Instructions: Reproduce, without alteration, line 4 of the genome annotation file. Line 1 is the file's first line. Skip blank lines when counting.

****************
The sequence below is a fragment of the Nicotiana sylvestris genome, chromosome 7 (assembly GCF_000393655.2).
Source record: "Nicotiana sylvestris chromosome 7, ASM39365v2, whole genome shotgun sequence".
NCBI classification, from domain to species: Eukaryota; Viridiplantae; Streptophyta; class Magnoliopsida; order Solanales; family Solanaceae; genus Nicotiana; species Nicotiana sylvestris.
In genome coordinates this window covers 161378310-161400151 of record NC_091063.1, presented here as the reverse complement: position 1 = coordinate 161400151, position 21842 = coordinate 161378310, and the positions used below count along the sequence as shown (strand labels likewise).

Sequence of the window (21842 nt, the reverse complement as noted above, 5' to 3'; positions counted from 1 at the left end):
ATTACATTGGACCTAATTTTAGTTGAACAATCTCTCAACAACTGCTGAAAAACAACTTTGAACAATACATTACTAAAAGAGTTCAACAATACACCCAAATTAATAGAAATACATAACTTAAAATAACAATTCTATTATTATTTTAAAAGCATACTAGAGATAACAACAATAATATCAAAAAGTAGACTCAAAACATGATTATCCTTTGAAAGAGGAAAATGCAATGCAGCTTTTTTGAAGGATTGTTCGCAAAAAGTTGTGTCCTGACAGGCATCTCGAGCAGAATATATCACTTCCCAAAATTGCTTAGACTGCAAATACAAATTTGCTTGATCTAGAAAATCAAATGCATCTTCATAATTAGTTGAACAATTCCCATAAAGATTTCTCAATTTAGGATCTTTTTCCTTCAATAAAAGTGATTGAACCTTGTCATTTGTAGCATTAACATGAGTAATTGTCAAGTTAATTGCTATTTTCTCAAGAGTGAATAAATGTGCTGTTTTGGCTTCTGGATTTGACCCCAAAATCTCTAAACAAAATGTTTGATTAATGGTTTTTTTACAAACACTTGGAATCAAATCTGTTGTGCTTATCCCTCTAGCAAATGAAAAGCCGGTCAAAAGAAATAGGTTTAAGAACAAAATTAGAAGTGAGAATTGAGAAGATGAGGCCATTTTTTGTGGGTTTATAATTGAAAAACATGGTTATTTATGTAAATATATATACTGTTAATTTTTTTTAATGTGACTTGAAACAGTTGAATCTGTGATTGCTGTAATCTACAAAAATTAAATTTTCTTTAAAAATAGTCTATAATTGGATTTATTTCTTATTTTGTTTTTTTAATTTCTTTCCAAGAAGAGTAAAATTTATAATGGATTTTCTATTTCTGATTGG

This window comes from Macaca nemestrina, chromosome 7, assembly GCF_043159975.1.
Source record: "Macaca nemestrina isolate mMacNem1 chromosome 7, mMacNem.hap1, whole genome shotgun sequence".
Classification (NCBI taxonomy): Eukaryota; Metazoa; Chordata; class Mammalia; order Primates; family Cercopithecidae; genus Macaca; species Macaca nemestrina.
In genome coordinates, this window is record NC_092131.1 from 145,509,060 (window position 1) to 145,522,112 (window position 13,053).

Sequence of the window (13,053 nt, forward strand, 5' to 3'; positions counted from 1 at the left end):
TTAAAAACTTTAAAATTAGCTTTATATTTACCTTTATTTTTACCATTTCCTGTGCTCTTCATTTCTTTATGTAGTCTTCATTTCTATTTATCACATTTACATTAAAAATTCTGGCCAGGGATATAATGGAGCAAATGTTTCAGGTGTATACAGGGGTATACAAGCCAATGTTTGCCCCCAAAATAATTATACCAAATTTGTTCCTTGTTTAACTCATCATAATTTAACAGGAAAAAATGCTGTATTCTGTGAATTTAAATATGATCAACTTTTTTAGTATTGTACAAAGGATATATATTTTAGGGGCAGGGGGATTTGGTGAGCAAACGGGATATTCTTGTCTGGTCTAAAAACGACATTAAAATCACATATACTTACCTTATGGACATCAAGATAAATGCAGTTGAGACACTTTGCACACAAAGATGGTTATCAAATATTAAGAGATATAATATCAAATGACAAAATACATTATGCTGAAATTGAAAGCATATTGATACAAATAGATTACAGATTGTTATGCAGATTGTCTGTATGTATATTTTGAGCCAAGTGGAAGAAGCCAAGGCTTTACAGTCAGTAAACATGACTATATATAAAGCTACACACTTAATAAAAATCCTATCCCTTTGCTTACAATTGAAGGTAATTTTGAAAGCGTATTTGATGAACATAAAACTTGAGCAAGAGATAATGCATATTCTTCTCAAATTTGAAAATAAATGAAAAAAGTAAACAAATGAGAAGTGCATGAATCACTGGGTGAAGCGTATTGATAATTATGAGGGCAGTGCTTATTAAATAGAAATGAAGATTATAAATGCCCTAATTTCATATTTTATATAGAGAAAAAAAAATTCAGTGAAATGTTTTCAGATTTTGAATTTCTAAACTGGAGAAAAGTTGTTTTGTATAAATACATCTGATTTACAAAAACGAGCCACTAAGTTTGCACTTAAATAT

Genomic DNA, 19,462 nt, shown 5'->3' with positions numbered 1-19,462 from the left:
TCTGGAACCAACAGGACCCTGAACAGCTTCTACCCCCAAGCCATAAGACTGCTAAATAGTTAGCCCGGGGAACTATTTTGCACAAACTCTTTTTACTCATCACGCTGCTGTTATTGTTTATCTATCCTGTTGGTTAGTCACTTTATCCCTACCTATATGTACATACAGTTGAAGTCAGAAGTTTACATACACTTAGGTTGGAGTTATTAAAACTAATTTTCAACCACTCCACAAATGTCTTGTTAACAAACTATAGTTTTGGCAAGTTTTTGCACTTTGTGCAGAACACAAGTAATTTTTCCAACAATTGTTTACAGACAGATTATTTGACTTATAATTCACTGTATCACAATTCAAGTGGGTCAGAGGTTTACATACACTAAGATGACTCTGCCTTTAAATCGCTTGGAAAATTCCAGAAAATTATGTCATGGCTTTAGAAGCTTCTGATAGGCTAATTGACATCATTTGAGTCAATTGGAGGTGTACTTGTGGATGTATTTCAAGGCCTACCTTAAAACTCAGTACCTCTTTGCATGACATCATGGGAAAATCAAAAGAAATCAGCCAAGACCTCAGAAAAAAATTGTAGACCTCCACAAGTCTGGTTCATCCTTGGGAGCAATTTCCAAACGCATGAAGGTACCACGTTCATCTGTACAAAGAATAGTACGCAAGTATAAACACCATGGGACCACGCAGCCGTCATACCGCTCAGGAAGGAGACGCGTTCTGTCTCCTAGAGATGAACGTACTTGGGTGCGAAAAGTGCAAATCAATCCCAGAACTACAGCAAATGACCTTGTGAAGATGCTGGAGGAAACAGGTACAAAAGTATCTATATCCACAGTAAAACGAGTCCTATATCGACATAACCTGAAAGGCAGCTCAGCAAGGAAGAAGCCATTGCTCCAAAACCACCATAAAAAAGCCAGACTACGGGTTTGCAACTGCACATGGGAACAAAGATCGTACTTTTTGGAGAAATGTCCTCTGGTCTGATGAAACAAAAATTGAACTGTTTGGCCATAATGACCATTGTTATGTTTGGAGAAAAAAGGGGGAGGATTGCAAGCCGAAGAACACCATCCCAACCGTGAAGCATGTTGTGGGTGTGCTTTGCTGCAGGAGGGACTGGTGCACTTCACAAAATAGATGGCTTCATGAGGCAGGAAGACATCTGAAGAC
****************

In genome coordinates this window covers 161378310-161400151 of record NC_091063.1, presented here as the reverse complement: position 1 = coordinate 161400151, position 21842 = coordinate 161378310, and the positions used below count along the sequence as shown (strand labels likewise).